The death toll has risen to 11 with another 44 people hospitalized after a man allegedly drove an SUV deliberately into a crowd in central China before jumping out and attacking victims with a dagger and shovel, local authorities said Thursday.
The death toll has risen to 11 with another 44 people hospitalized after a man allegedly drove an SUV deliberately into a crowd in central China before jumping out and attacking victims with a dagger and shovel, local authorities said Thursday. The Hengyang city government said the suspect in the case had previous convictions for crimes including drug trafficking, theft and assault and, acting alone, had sought to “get revenge on society.” That appeared to rule out terrorism, although vehicles have previously been used in attacks blamed on militant Muslim separatists from the Uighur ethnic minority group. Police identified the suspect as 54-year-old Yang Zanyun from Hengyang’s Hengdong county in the largely agricultural province of Hunan.
Tuesday night’s attack happened in a public square where Chinese typically gather to dance in groups or enjoy the cool evening breezes. The SUV apparently appeared without warning, jumping the curb before plowing into the crowd. China has experienced violent attacks in public places in recent years, including bombings and arson of buses and buildings. Occasionally, the attacks are attributed to militant separatists, though such incidents have become less common in recent years amid a stifling security crackdown.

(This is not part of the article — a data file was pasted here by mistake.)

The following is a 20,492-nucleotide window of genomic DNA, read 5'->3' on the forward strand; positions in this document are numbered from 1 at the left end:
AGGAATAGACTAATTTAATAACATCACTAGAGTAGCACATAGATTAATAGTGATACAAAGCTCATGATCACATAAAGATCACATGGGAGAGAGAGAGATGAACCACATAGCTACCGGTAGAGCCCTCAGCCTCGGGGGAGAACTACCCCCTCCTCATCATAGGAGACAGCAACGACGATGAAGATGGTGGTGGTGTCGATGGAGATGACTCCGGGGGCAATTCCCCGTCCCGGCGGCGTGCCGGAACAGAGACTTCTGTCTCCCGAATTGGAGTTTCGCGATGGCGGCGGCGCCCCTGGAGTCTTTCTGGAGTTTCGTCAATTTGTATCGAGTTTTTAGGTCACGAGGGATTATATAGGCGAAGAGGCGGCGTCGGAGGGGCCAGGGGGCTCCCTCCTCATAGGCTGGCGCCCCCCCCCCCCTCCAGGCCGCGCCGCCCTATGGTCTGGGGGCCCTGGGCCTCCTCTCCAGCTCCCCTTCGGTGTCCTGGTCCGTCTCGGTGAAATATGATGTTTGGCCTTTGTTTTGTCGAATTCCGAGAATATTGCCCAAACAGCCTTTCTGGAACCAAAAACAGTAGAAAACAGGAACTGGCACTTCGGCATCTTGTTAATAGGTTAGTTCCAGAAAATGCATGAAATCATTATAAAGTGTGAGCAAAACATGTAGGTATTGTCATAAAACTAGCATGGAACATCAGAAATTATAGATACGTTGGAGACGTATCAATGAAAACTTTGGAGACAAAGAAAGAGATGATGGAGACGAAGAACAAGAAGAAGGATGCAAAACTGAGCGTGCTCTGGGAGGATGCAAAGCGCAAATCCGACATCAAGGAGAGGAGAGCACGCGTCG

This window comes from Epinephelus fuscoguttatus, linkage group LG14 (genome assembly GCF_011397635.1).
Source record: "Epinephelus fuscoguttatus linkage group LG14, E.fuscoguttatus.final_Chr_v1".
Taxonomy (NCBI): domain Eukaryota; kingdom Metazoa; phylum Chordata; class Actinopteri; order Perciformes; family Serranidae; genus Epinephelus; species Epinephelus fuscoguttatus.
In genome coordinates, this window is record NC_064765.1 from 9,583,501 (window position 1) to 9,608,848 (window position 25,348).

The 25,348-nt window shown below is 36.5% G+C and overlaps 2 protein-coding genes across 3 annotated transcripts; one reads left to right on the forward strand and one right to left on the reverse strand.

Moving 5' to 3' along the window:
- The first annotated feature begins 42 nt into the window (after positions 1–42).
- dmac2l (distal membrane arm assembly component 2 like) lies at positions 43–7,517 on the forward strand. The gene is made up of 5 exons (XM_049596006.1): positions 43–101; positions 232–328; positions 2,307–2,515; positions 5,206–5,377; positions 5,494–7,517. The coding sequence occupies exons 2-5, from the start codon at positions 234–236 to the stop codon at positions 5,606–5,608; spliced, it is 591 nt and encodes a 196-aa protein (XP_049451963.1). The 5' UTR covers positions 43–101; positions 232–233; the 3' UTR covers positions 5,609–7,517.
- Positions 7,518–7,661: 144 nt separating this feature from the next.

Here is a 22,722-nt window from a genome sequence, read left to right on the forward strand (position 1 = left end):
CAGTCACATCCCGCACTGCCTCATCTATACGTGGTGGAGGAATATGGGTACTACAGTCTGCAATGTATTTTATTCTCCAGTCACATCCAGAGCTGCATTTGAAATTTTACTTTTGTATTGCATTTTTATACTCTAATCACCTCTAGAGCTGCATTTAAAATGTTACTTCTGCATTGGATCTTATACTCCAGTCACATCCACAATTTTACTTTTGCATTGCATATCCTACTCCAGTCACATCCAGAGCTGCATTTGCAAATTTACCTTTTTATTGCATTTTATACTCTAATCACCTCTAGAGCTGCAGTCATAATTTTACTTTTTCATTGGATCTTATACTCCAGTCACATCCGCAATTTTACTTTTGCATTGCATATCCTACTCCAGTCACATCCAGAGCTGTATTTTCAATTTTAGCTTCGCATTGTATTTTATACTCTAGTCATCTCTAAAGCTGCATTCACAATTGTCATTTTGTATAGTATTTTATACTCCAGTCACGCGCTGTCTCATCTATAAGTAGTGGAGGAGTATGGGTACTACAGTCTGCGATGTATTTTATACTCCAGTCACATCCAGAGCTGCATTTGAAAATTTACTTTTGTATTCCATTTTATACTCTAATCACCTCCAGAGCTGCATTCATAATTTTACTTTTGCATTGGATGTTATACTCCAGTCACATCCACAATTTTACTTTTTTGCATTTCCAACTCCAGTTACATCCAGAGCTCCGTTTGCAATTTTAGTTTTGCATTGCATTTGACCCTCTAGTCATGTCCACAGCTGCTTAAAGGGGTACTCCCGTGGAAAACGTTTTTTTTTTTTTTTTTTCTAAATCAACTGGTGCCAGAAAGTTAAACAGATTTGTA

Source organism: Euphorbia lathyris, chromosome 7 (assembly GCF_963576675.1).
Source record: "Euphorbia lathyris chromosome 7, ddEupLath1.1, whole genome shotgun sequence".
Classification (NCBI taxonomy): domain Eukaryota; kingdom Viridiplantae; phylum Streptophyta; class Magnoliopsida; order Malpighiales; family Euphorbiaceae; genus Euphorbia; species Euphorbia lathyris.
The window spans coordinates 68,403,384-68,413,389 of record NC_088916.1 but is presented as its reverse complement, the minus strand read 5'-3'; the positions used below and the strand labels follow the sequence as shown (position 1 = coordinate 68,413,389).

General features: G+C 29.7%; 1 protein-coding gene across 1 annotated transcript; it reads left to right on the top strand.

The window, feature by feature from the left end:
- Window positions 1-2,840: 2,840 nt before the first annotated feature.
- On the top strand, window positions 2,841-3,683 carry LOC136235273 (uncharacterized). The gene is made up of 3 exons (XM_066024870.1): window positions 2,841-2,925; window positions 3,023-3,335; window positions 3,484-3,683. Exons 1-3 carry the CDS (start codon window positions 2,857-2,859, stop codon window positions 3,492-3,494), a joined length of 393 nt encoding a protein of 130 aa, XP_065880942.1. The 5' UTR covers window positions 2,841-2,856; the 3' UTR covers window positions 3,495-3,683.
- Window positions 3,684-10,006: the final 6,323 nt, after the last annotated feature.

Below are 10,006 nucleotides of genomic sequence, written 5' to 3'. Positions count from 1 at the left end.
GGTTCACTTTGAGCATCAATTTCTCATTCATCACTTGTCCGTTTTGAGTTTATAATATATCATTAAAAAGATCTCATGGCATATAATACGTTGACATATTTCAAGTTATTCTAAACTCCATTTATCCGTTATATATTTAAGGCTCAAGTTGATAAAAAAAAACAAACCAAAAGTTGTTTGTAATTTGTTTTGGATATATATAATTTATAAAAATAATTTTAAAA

In 2013, an SUV plowed through a crowd in front of Beijing’s Forbidden City before crashing and catching fire, killing five, including the vehicle’s three occupants. Police blamed the attack on Uighur extremists inspired by jihadi ideology. More commonly though, the motivation is identified as mental illness, alienation from society or a desire to settle scores.
Chinese law restricts the sale and possession of firearms, and mass attacks are generally carried out with knives or homemade explosives. Many of those incidents have occurred at schools, including several in 2010 in which nearly 20 children were killed, prompting a response from top government officials and leading many schools to beef up security.